April 28, 2004
on You Thinking Cap
Today I'm in Pittsburgh, contracting for my friends and colleagues
Diane and Peter at Alphachimp
Studio. This morning, I graphically facilitated with a
great facilitator for a great group. It's funny to see so much done
before 1 pm!
A model they used was Edward De Bono's Six Thinking Hats. I heard
of this back in my Ernst & Young Accelerated
Solutions Environment (ASE)* days, but never read it. So,
last night I crammed and here's a scan of my cheat sheet:
Click here for Edward
De Bono's site, and Click here for his book
* Note: If you want to learn more about the ASE,
check out MG
Taylor's site, the company EY learned/bought/liscenced/whatever
their process from.
posted at 4:08 PM
April 27, 2004
Iconophilia, Chapter 1
ready to go! You might catch a few little to-be-edited
things, but it is ready
to entertain you.
posted at 12:57 AM
April 25, 2004
Eh, Not Really.
Oh, this 24 Hour Comic is so not done. To look at the glass half empty,
I sleep, oversleep and my old fogey computer ran real slow. To look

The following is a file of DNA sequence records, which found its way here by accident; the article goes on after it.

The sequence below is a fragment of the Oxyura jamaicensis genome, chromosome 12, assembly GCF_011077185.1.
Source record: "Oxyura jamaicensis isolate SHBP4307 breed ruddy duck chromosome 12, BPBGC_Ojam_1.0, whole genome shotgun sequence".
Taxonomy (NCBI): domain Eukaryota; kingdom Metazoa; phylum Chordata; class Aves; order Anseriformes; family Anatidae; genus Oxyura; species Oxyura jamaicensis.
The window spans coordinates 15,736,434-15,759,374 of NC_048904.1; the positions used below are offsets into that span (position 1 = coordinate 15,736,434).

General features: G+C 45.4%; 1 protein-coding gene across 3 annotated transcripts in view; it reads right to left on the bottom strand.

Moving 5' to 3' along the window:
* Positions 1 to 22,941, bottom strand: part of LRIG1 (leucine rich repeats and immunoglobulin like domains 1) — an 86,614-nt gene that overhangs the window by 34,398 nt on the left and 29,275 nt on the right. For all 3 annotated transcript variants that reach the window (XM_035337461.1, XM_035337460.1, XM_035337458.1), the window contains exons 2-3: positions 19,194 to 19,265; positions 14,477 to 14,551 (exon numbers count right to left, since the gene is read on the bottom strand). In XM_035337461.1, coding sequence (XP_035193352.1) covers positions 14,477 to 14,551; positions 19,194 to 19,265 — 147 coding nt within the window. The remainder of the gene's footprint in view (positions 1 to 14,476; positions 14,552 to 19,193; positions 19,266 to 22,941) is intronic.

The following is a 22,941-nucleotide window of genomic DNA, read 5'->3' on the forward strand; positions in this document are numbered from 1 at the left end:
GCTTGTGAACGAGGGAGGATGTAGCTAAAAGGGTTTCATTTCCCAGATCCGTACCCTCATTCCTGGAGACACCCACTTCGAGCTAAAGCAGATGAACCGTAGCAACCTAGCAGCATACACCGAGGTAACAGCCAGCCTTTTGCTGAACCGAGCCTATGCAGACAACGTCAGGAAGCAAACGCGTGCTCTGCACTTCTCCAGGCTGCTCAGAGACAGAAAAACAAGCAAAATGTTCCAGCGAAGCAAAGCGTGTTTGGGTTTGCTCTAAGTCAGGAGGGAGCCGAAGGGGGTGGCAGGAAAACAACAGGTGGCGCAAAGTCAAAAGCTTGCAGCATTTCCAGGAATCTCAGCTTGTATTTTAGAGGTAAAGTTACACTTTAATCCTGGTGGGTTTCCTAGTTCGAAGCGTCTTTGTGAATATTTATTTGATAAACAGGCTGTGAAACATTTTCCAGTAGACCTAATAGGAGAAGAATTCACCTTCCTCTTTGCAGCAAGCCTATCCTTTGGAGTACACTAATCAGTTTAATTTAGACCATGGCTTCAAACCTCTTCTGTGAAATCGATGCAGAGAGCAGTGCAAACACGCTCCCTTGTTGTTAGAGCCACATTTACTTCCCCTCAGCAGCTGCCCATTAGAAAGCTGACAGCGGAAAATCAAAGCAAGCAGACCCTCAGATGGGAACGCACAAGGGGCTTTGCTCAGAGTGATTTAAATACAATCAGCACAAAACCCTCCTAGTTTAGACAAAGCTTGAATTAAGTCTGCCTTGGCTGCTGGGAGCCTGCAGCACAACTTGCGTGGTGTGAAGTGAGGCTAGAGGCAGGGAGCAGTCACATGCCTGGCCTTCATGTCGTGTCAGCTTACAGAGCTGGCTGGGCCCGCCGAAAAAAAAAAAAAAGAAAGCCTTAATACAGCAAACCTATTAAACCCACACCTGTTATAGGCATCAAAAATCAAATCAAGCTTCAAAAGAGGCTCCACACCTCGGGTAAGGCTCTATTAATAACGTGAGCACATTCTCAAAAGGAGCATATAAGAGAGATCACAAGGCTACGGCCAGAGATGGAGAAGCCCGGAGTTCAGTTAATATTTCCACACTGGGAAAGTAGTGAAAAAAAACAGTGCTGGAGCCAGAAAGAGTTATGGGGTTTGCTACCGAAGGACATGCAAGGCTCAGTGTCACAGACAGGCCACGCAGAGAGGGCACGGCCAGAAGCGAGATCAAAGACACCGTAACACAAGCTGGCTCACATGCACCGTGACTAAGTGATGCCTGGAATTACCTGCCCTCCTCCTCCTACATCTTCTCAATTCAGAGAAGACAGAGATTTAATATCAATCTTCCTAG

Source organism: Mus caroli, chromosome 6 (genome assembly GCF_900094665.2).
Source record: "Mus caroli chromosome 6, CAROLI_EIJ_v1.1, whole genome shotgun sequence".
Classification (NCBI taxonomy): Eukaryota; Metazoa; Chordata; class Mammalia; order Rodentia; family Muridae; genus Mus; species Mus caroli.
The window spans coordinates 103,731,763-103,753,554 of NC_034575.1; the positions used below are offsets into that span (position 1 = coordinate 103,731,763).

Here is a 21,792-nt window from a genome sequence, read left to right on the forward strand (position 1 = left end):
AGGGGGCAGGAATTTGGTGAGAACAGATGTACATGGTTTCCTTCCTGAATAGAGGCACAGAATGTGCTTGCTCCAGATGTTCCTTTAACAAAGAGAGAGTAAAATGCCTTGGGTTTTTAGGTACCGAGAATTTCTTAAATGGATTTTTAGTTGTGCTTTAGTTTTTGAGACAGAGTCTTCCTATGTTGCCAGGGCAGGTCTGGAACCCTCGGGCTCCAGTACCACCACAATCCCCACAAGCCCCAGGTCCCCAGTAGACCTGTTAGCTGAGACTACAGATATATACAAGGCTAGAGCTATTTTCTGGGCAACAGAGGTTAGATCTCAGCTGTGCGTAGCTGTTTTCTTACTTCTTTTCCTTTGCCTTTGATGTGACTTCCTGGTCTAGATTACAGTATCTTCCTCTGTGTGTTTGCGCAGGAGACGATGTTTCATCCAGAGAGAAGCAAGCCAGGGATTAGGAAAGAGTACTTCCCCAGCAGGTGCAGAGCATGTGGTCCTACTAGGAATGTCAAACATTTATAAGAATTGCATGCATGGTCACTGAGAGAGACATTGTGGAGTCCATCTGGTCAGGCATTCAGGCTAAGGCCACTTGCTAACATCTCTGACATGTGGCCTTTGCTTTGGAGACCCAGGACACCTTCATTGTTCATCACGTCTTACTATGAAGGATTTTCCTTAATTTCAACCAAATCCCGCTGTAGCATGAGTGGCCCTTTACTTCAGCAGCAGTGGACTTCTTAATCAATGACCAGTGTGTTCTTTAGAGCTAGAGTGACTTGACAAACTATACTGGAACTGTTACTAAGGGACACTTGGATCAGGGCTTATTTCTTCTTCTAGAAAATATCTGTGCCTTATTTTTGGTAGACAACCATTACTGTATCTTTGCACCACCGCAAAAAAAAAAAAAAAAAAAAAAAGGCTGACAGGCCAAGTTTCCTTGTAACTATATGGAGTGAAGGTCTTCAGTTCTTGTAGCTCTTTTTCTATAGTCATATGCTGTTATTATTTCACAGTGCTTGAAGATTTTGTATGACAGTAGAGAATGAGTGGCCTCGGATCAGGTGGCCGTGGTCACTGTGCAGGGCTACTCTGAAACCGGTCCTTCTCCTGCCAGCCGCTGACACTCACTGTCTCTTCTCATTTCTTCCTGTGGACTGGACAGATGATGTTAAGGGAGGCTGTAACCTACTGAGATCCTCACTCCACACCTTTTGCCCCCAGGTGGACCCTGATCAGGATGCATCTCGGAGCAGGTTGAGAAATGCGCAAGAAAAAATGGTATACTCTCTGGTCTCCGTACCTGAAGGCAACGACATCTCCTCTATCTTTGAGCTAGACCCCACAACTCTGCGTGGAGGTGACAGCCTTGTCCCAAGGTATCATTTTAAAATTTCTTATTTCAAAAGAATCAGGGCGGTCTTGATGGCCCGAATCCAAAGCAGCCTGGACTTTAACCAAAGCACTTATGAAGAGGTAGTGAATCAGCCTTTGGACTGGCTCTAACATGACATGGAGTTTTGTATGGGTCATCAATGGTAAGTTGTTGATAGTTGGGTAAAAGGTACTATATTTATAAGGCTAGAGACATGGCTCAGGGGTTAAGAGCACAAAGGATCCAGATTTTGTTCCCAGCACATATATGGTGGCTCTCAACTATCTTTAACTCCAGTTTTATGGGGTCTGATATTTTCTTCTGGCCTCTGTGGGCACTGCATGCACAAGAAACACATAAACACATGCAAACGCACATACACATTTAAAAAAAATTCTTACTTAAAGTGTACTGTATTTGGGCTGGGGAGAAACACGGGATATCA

at the glass half full, I've only got about 30 minutes of work to
tweak my illutrator drawings on the last section, about two more hours
prepping graphics (because that always seems to take longer than it
should, and about 2 hours making the web pages.
If you do the math, I technically will have it done in 24 hours, but
that's not the true game. But considering I have a full day of client
work tomorrow before I head off to Pittsburgh for the week - I ain't
complaining or dissappointed to not complete the task as stipulated.
If I had, I'd be in pretty sorry shape right now.
But that's the short term of the challenge. The long term - I did
lots and lots of good, good work on a section of the site, I've been
thinking about for a long time. I made my first version of Ico in
2000, and I bought the domain name Iconophilia.com back then too.
Let it lapse because I just have too many ideas/projects in my head.
The best kind of problem to have.
The Ico character had a rough start as a figure in a few web illustrations
I did in 1999. Then in 2000, I made him snappier and built some images